This method does not provide exact informations about home ports of France. Ships are many to close their AIS emitter while stopped. But it gives an interesting look over unthought commercial fishing ports.
FAO fishing zones
As part of the Fishery Resources Monitoring System (FRMS), the Food and Agriculture Organisation (FAO) divided seas into zones. It eases the tracking of activities and marine fishery resources and enable us to visualise French fishing ships positions in larger context. Clicking on a zones displays its name. Only zones where AIS frames have been emitted from are displayed on the map.
Commercial fishing fleet in France
The second panel of the dashboard is about the whole commercial fishing fleet.
Number of active fishing ships
Number of fishing ships spotted by AIS messages
The number of fishing ships spotted by AIS message is the count of all ships with an active radio license and at least one AIS frame emitted. 628 ships have been spotted this way at the time of writing this article. It’s roughly 8,2% of the active radio licenses.
Average ships length in meters
Average age of ships radio licenses
The average age of ships radio licenses is the average age of the first radio license assigned to the ship as mentioned in the ANFR dataset. Inactivity periods may have occurred over the life of the ship. 23 years is the sign of a ageing fleet.
Spotted ships by registration districts
This pie chart shows the distribution of registration districts among the spotted ships. Registration districts are territorial agencies administering sea-related affairs in their jurisdictions. Ships from nearly all districts have been spotted, even Kerguelen.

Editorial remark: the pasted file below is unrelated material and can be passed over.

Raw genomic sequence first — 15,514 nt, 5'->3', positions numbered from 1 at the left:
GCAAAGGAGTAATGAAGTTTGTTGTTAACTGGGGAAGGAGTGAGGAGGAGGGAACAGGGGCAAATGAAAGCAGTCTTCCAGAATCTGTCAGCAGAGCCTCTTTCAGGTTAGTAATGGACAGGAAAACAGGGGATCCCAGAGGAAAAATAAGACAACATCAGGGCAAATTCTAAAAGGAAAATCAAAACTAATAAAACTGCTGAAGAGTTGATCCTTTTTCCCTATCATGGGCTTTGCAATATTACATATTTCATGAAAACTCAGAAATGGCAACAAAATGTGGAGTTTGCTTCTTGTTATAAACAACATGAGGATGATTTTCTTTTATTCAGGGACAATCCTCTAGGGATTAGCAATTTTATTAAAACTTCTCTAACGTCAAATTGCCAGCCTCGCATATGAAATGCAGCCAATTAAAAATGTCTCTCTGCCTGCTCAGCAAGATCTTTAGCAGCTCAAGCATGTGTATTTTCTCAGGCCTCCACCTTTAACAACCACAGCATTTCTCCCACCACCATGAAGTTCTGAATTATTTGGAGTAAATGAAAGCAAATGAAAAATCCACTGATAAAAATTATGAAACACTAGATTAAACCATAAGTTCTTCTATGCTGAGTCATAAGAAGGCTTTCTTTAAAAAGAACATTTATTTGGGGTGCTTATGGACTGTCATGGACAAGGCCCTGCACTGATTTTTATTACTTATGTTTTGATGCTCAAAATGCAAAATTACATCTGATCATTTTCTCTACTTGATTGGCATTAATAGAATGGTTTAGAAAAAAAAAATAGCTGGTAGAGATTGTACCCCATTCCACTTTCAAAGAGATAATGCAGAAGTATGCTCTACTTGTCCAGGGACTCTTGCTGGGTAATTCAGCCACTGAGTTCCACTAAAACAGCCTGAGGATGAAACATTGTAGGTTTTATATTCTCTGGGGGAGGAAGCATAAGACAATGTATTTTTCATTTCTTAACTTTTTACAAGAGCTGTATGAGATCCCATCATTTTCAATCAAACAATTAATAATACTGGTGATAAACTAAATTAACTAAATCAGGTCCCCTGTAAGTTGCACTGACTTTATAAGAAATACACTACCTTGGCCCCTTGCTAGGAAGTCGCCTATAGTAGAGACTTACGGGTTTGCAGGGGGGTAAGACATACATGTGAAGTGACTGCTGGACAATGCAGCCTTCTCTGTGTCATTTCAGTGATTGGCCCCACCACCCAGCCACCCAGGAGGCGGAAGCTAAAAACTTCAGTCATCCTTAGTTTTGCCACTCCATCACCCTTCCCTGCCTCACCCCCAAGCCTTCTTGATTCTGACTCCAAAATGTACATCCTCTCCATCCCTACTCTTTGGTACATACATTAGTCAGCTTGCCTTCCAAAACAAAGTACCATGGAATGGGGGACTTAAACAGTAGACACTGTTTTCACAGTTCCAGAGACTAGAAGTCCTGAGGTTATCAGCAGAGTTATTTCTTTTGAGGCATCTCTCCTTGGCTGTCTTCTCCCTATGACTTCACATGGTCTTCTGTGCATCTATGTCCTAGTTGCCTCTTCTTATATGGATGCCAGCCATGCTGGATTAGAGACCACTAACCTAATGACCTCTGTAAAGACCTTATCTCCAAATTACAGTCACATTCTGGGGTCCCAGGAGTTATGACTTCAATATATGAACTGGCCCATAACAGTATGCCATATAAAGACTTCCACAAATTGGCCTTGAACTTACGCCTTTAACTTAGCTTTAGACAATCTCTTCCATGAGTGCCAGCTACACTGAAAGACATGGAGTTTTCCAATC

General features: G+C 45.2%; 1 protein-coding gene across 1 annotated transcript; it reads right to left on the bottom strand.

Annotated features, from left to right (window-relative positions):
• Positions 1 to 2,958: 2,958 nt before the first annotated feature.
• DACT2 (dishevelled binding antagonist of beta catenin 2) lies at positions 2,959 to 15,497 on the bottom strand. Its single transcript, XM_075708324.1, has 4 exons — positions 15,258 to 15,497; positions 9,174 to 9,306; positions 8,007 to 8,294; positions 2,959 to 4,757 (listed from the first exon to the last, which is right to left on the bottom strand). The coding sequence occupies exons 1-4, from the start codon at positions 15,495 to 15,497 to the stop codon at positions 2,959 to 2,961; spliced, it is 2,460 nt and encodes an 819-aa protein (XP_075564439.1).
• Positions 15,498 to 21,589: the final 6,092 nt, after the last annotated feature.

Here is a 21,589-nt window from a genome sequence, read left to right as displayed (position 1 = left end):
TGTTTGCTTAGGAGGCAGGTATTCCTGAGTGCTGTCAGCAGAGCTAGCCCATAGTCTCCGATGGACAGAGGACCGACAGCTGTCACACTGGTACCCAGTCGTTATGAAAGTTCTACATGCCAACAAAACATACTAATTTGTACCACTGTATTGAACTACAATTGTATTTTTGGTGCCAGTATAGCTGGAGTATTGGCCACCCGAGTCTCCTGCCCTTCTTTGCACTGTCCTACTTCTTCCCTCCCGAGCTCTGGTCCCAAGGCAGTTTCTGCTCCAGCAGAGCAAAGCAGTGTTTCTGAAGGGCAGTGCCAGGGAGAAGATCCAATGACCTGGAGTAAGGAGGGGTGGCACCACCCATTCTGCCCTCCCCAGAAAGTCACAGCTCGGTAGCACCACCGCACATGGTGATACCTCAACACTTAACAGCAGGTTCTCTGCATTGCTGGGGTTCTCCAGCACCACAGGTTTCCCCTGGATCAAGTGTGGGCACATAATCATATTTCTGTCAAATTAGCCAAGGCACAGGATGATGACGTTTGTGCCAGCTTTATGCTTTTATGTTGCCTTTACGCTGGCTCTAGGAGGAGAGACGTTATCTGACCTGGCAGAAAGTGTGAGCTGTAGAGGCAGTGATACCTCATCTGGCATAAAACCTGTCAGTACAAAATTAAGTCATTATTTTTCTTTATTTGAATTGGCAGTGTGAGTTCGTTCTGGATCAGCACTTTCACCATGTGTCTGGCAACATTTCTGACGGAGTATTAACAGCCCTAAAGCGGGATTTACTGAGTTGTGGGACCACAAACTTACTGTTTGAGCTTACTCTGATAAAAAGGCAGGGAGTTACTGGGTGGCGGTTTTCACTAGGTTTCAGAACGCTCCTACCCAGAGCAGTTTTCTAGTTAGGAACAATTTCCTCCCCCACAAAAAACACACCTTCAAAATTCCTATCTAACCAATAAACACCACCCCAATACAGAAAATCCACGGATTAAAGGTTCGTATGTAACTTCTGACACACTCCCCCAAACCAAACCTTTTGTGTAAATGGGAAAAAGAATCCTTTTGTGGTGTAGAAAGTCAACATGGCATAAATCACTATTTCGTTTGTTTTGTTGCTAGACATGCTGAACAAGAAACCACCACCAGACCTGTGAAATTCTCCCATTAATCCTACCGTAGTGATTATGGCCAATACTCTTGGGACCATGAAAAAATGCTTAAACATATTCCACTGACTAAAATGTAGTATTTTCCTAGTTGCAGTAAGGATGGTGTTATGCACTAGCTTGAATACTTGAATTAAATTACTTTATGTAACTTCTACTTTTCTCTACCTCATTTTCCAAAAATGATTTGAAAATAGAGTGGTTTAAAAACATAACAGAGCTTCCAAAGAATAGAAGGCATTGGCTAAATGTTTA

As described above, home ports are defined using the most common stopping position for each ship, then by reverse geocoding it. This second pie chart shows the number of ships spotted on each port. As source data is incomplete, the first commercial fishing port of France Boulogne-sur-Mer only appears 10th in the ranking. In contrary Lorient appears first, certainly more covered by the AIS receivers of the marine enthusiasts from AISHub.
Commercial fishing activity
The third panel is about the activity of the French commercial fishing fleet. As speed and draught of ships are included in the AIS frames, it’s possible to extract KPIs from the whole AIS dataset.
Average percentage of use of ships
The average percentage of use of ships is the percentage of time ships emits AIS frame with the status “Engaged in Fishing”. 21% is a pretty low number, but it’s common for commercial fishing ships to fish out of range of the AISHub network.
Fishing zones by AIS messages received
Average speed of the whole fleet by weekday
This bar chart shows the average speed in knots of the spotted ships per weekday. As one might expect, the numbers decreases on week-ends. However, this fall is minimal as fishing schedules are mostly determined by weather. Fishing is not a 9-to-5 office job!
Average speed and draught of the whole fleet over time
This line chart shows the average speed and draught of the spotted ships over time. Good weather can motivate crews to go out at sea, especially after continuous days of storms, thus increasing the average speed observed here.
Commercial fishing fleet data
The commercial fishing fleet data table enable search over the data of spotted ships. It is the extract of the ANFR dataset, keeping only active fishing ships and enriching it with some other variables like the percentage of time spotted fishing.